Sunovion releases long-term data of biopolar depression treatment Latuda
Monday, May 23, 2016
Sunovion Pharmaceuticals has published results in the journal Depression and Anxiety from a six-month, open-label extension study that evaluated the long-term safety, tolerability and effectiveness of Latuda (lurasidone HCI) when used either as monotherapy or as adjunctive therapy in combination with lithium or valproate in adults with major depressive episodes associated with bipolar I disorder (bipolar depression).
The study found that six months of once-daily treatment with flexibly-dosed Latuda (20–120 mg), following a six-week, placebo-controlled treatment period, was well-tolerated with minimal change in weight and metabolic parameters.
Secondary analyses also showed that six months of open-label Latuda treatment was associated with sustained improvement in depressive symptoms based on observed case data over time and assessed using the Montgomery-Asberg Depression Rating Scale (MADRS).
Latuda is an atypical antipsychotic agent indicated in the United States for the treatment of adult patients with bipolar depression, both as monotherapy and as adjunctive therapy with lithium or valproate, and for the treatment of adult patients with schizophrenia.
“Bipolar disorder is a chronic illness and the depressive phase, also referred to as bipolar depression, can be particularly debilitating,” said Antony Loebel, M.D., executive vice president and chief medical officer, Sunovion. “The safety and efficacy of Latuda in treating bipolar depression has been well established in short-term trials, and results from this open-label extension study provide additional evidence to support its safety, tolerability and effectiveness over the long-term.”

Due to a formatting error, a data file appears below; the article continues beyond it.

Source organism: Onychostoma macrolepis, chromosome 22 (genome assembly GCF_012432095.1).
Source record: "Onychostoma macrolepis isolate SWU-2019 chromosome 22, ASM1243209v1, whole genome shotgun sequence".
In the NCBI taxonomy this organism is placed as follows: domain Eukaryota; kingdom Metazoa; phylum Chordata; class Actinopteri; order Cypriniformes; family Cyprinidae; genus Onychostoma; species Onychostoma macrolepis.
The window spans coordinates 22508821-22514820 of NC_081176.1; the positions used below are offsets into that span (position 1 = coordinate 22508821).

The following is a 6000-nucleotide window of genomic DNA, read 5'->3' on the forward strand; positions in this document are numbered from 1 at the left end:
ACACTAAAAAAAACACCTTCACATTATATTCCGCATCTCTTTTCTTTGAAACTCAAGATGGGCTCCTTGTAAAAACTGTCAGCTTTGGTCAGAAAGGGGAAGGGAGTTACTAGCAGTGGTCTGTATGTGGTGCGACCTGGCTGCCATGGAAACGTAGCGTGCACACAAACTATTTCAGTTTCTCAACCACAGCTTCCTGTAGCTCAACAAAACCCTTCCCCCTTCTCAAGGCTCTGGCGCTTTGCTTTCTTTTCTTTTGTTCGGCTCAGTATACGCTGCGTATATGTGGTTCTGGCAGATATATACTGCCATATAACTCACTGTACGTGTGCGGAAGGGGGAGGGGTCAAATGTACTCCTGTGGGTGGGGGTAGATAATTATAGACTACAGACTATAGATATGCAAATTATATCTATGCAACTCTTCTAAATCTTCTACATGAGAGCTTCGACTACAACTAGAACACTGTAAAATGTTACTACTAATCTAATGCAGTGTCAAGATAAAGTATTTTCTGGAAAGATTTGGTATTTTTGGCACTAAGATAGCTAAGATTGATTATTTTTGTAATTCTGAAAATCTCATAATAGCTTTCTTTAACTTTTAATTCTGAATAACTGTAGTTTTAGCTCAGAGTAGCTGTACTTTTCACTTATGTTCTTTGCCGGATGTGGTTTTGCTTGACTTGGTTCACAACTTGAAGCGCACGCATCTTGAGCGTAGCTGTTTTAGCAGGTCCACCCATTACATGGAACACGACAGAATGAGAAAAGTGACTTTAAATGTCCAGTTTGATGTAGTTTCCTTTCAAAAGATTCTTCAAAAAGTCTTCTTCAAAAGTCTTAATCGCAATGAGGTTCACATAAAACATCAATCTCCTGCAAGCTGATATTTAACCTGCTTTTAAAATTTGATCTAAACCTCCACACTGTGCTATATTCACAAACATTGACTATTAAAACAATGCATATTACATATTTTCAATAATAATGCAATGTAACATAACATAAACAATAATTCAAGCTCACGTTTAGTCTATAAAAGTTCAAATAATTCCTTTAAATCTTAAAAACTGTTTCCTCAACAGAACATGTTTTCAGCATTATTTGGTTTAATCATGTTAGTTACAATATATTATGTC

This six-month, open-label extension of three six-week, placebo-controlled studies was designed to evaluate the long-term safety and tolerability of Latuda in patients with bipolar depression. A secondary aim was to evaluate the effectiveness of Latuda in maintaining improvement in depressive symptoms.
The study enrolled patients who had recently completed one of three six-week, double-blind trials evaluating the safety and efficacy of Latuda compared to placebo for the treatment of bipolar depression, either as monotherapy or as adjunctive therapy with lithium or valproate. Eight hundred thirteen patients were treated for up to six months (monotherapy, 38.9%; adjunctive therapy, 61.1%) with flexible doses of Latuda, ranging from 20–120 mg/day. Five hundred fifty-nine patients completed the extension study, with 6.9% and 9.0% in the monotherapy and adjunctive therapy groups, respectively, discontinuing due to an adverse event. The results for the monotherapy and adjunctive therapy groups, respectively, for changes from double-blind baseline to month six were as follows based on last observation carried forward (LOCF analysis):
- Mean changes in weight: +0.85 and +0.88 kg
- Median changes in total cholesterol: 0.0 and +2.0 mg/dL
- Median changes in triglycerides: +5.0 and +5.0 mg/dL
- Median changes in glucose: -1.0 and 0.0 mg/dL
“While the major focus of most clinical trials is on the treatment of acute episodes in bipolar disorder, the main concern for patients in our clinics is on sustained improvement and their fear of recurrences,” said John Beyer, M.D., professor of Psychiatry and Behavioral Sciences at Duke University School of Medicine and director of Duke Mood and Anxiety Disorder Clinic. “This extension study provides evidence that Latuda may have a role in the clinician’s armamentarium for sustained treatment.”